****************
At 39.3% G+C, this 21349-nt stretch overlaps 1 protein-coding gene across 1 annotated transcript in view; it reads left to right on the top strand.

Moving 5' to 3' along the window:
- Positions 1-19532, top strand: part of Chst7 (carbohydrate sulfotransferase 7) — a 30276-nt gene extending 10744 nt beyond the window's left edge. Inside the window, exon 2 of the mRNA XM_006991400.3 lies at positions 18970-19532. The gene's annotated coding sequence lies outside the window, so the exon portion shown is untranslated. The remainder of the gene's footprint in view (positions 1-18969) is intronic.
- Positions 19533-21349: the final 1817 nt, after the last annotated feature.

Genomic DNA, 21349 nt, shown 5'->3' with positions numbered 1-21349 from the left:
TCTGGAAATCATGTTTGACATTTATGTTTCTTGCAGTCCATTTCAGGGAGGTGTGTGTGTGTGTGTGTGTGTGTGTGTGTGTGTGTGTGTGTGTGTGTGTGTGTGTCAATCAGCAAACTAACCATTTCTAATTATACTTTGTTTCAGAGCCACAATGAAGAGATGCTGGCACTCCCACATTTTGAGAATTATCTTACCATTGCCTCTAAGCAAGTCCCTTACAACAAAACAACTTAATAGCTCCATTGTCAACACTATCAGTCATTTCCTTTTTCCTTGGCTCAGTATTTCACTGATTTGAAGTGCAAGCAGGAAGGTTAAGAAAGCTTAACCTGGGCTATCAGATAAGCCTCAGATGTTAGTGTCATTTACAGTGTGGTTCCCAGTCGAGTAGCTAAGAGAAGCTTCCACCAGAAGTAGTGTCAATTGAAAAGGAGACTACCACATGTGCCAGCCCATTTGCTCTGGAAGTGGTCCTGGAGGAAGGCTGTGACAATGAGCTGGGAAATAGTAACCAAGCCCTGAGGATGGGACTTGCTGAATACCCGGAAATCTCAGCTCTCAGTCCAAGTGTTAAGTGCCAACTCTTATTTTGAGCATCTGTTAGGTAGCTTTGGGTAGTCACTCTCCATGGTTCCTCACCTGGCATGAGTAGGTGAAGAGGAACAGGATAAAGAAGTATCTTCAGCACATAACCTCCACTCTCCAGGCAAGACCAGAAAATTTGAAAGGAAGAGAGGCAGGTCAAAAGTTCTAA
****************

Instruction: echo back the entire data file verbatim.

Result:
At 39.3% G+C, this 21349-nt stretch overlaps 1 protein-coding gene across 1 annotated transcript in view; it reads left to right on the top strand.

Moving 5' to 3' along the window:
- Positions 1-19532, top strand: part of Chst7 (carbohydrate sulfotransferase 7) — a 30276-nt gene extending 10744 nt beyond the window's left edge. Inside the window, exon 2 of the mRNA XM_006991400.3 lies at positions 18970-19532. The gene's annotated coding sequence lies outside the window, so the exon portion shown is untranslated. The remainder of the gene's footprint in view (positions 1-18969) is intronic.
- Positions 19533-21349: the final 1817 nt, after the last annotated feature.

Genomic DNA, 21349 nt, shown 5'->3' with positions numbered 1-21349 from the left:
TCTGGAAATCATGTTTGACATTTATGTTTCTTGCAGTCCATTTCAGGGAGGTGTGTGTGTGTGTGTGTGTGTGTGTGTGTGTGTGTGTGTGTGTGTGTGTGTGTGTCAATCAGCAAACTAACCATTTCTAATTATACTTTGTTTCAGAGCCACAATGAAGAGATGCTGGCACTCCCACATTTTGAGAATTATCTTACCATTGCCTCTAAGCAAGTCCCTTACAACAAAACAACTTAATAGCTCCATTGTCAACACTATCAGTCATTTCCTTTTTCCTTGGCTCAGTATTTCACTGATTTGAAGTGCAAGCAGGAAGGTTAAGAAAGCTTAACCTGGGCTATCAGATAAGCCTCAGATGTTAGTGTCATTTACAGTGTGGTTCCCAGTCGAGTAGCTAAGAGAAGCTTCCACCAGAAGTAGTGTCAATTGAAAAGGAGACTACCACATGTGCCAGCCCATTTGCTCTGGAAGTGGTCCTGGAGGAAGGCTGTGACAATGAGCTGGGAAATAGTAACCAAGCCCTGAGGATGGGACTTGCTGAATACCCGGAAATCTCAGCTCTCAGTCCAAGTGTTAAGTGCCAACTCTTATTTTGAGCATCTGTTAGGTAGCTTTGGGTAGTCACTCTCCATGGTTCCTCACCTGGCATGAGTAGGTGAAGAGGAACAGGATAAAGAAGTATCTTCAGCACATAACCTCCACTCTCCAGGCAAGACCAGAAAATTTGAAAGGAAGAGAGGCAGGTCAAAAGTTCTAA